Wonder Woman asks Steve to marry her, and he consents. With the blessing of Diana's mother, Zeus performs the ceremony, with all the Amazons in attendance. That night, Diana tells Steve of a dream she had, about both of them walking in the sunlight through a golden field, their child by their side. The two of them embrace and kiss.
This is the last we see of Earth-One’s Steve Trevor before the Crisis is over.
Appears as Steve Howard, Steve Trevor's alter ego:
Season 8 (1984):
- Darkseid's Golden Trap (Part Two) (September 8, 1984) -- referenced only
- Wonder Woman announces at the end of the episode: "I have a date with Steve Trevor tonight...which dress should I wear?"
- Mr. Mxyzptlk and the Magic Lamp (September 22, 1984) -- cameo only
Season 9 (1985):
- The Darkseid Deception (September 25, 1985)
- It is unclear if the Earth-1A version of Steve Trevor is modeled after the Silver Age version or the Golden Age version. Contributors to this page assume it is the Silver Age version.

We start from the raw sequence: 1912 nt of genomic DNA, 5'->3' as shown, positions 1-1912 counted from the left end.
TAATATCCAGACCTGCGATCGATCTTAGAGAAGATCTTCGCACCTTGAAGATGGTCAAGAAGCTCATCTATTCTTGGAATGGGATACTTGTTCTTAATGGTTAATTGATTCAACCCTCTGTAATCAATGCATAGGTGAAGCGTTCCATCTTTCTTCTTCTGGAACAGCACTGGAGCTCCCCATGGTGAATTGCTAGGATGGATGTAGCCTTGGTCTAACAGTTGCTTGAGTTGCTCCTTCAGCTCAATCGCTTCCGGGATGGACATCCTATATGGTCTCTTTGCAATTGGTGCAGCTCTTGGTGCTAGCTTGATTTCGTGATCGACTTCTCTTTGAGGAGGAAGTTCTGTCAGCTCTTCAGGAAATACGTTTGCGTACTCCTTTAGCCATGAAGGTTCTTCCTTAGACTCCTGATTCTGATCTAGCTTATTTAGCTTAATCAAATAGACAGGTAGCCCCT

- The Golden age version of Steve Trevor first appeared in All Star Comics, Vol. 1 #8; published in January, 1942 and created by William Moulton Marston.
- The Silver age version of Steve Trevor first appeared in Wonder Woman, Vol. 1 #98; published in May, 1958 and was re-imagined by Robert Kanigher.
- In pre-Crisis, Bronze Age retcon, Eros (the son of Aphrodite) was joined with the late Steve Trevor when Aphrodite resurrected him out of her love for Diana. This was revealed in Wonder Woman, #322 (December, 1984). This new identity was called ‘Steve Howard’. When Steve died the second time, Eros' essence was released and eventually reformed in his true form. Then, in another Bronze Age retcon, the Steve Trevor of an alternate Earth (Earth-270) emerged on Earth-One, crashed near Paradise Island, and took the first Steve's place in Wonder Woman's affections. This was revealed in Wonder Woman, #270 (August, 1980).
- In the Earth-1A continuity, ‘Steve Howard’ (with his dyed dark hair) is seen alive and well waiting for his date Diana. This was seen in Super Friends, #22 (July 1, 1979). So it may be best to omit this Bronze Age retcon from the Earth-1A universe.
- When Diana laments in Wonder Woman, #226 (Oct. / Nov. 1976) over the changes in Steve, she asks where he came up with the name 'Steve Howard'. He tells her he was inspired by the British actor 'Trevor Howard.' See Trevor Howard at Wikipedia.
- Wonder Woman Wiki
- The Steve Trevor (Earth-Two) article at DC Database
- The Steve Trevor (Earth-One) article at DC Database
- The Steve Trevor article at Wikipedia
- ↑ From the Season 8 episode, Mr. Mxyzptlk and the Magic Lamp (September 22, 1984).